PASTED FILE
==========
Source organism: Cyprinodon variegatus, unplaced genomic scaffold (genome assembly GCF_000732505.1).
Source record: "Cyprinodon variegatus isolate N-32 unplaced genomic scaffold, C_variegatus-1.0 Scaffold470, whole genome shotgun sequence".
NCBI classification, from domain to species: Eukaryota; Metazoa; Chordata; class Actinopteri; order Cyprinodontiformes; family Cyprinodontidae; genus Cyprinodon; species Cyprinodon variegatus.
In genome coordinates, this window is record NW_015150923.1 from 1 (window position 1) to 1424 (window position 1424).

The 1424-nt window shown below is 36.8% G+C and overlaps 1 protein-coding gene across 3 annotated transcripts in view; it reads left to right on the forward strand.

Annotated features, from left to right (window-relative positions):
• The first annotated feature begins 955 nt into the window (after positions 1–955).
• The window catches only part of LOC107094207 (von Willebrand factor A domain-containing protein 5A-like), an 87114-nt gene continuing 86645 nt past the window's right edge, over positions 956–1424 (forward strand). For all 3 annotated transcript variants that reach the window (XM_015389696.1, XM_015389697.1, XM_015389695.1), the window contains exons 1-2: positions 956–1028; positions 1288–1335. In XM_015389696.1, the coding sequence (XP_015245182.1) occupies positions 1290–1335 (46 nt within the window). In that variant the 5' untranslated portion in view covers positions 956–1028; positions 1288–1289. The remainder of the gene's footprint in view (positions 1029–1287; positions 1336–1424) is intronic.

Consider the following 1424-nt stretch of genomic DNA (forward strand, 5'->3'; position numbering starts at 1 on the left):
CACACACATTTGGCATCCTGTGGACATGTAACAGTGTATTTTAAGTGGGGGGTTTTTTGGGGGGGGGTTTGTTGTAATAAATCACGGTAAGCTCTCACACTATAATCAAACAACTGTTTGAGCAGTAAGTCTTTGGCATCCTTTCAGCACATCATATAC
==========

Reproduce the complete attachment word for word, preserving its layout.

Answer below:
Source organism: Cyprinodon variegatus, unplaced genomic scaffold (genome assembly GCF_000732505.1).
Source record: "Cyprinodon variegatus isolate N-32 unplaced genomic scaffold, C_variegatus-1.0 Scaffold470, whole genome shotgun sequence".
NCBI classification, from domain to species: Eukaryota; Metazoa; Chordata; class Actinopteri; order Cyprinodontiformes; family Cyprinodontidae; genus Cyprinodon; species Cyprinodon variegatus.
In genome coordinates, this window is record NW_015150923.1 from 1 (window position 1) to 1424 (window position 1424).

The 1424-nt window shown below is 36.8% G+C and overlaps 1 protein-coding gene across 3 annotated transcripts in view; it reads left to right on the forward strand.

Annotated features, from left to right (window-relative positions):
• The first annotated feature begins 955 nt into the window (after positions 1–955).
• The window catches only part of LOC107094207 (von Willebrand factor A domain-containing protein 5A-like), an 87114-nt gene continuing 86645 nt past the window's right edge, over positions 956–1424 (forward strand). For all 3 annotated transcript variants that reach the window (XM_015389696.1, XM_015389697.1, XM_015389695.1), the window contains exons 1-2: positions 956–1028; positions 1288–1335. In XM_015389696.1, the coding sequence (XP_015245182.1) occupies positions 1290–1335 (46 nt within the window). In that variant the 5' untranslated portion in view covers positions 956–1028; positions 1288–1289. The remainder of the gene's footprint in view (positions 1029–1287; positions 1336–1424) is intronic.

Consider the following 1424-nt stretch of genomic DNA (forward strand, 5'->3'; position numbering starts at 1 on the left):
CACACACATTTGGCATCCTGTGGACATGTAACAGTGTATTTTAAGTGGGGGGTTTTTTGGGGGGGGGTTTGTTGTAATAAATCACGGTAAGCTCTCACACTATAATCAAACAACTGTTTGAGCAGTAAGTCTTTGGCATCCTTTCAGCACATCATATAC